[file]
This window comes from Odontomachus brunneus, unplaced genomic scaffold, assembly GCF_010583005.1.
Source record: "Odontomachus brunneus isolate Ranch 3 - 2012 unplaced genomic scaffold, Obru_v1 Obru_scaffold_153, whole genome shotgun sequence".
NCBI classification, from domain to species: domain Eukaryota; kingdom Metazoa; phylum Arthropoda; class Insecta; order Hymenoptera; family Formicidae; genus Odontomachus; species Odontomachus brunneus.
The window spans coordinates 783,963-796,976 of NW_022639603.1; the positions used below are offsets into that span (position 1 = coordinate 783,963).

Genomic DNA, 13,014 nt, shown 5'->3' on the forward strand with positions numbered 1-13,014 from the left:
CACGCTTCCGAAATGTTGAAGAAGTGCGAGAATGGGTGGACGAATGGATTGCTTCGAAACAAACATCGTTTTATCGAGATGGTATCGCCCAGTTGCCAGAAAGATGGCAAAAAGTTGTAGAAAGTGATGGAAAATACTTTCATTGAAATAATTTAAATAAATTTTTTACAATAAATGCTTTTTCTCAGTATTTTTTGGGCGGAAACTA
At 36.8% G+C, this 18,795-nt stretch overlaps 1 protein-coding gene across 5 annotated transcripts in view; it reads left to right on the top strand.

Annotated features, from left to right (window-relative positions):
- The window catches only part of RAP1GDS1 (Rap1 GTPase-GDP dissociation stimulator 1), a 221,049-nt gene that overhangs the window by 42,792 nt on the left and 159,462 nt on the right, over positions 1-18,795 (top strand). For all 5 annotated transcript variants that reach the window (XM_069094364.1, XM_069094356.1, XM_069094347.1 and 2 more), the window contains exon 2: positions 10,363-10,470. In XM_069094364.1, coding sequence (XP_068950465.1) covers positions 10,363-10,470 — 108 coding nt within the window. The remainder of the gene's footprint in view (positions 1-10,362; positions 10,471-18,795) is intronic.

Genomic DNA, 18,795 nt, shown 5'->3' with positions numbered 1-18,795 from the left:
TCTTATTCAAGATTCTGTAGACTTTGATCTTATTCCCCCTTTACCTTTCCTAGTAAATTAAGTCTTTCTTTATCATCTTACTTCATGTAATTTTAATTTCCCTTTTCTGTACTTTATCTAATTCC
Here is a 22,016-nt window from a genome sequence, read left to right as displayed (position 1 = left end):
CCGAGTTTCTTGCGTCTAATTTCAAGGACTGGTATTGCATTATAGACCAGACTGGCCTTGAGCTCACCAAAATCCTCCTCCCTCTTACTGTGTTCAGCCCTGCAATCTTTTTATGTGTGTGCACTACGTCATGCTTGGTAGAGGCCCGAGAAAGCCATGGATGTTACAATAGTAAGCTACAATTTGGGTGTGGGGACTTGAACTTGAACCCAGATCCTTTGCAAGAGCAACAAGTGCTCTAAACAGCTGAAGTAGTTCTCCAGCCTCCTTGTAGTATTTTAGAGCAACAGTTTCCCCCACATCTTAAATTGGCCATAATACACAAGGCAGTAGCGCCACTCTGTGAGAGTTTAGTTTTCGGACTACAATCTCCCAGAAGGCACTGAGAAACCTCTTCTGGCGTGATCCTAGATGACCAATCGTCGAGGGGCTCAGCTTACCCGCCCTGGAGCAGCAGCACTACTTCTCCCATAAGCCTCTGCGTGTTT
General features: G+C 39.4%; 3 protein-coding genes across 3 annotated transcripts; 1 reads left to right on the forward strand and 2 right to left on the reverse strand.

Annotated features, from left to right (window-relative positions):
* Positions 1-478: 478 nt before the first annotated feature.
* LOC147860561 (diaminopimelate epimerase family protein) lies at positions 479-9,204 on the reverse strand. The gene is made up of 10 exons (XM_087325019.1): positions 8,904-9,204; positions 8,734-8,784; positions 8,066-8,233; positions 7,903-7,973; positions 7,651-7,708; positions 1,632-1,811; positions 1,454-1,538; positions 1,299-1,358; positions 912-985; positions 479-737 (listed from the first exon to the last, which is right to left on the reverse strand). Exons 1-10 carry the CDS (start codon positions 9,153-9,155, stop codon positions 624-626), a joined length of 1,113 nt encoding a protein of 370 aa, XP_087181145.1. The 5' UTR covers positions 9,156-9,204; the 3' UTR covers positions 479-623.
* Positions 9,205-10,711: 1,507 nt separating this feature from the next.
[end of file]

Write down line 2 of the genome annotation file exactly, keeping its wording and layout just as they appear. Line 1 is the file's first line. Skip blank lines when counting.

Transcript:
Source record: "Odontomachus brunneus isolate Ranch 3 - 2012 unplaced genomic scaffold, Obru_v1 Obru_scaffold_153, whole genome shotgun sequence".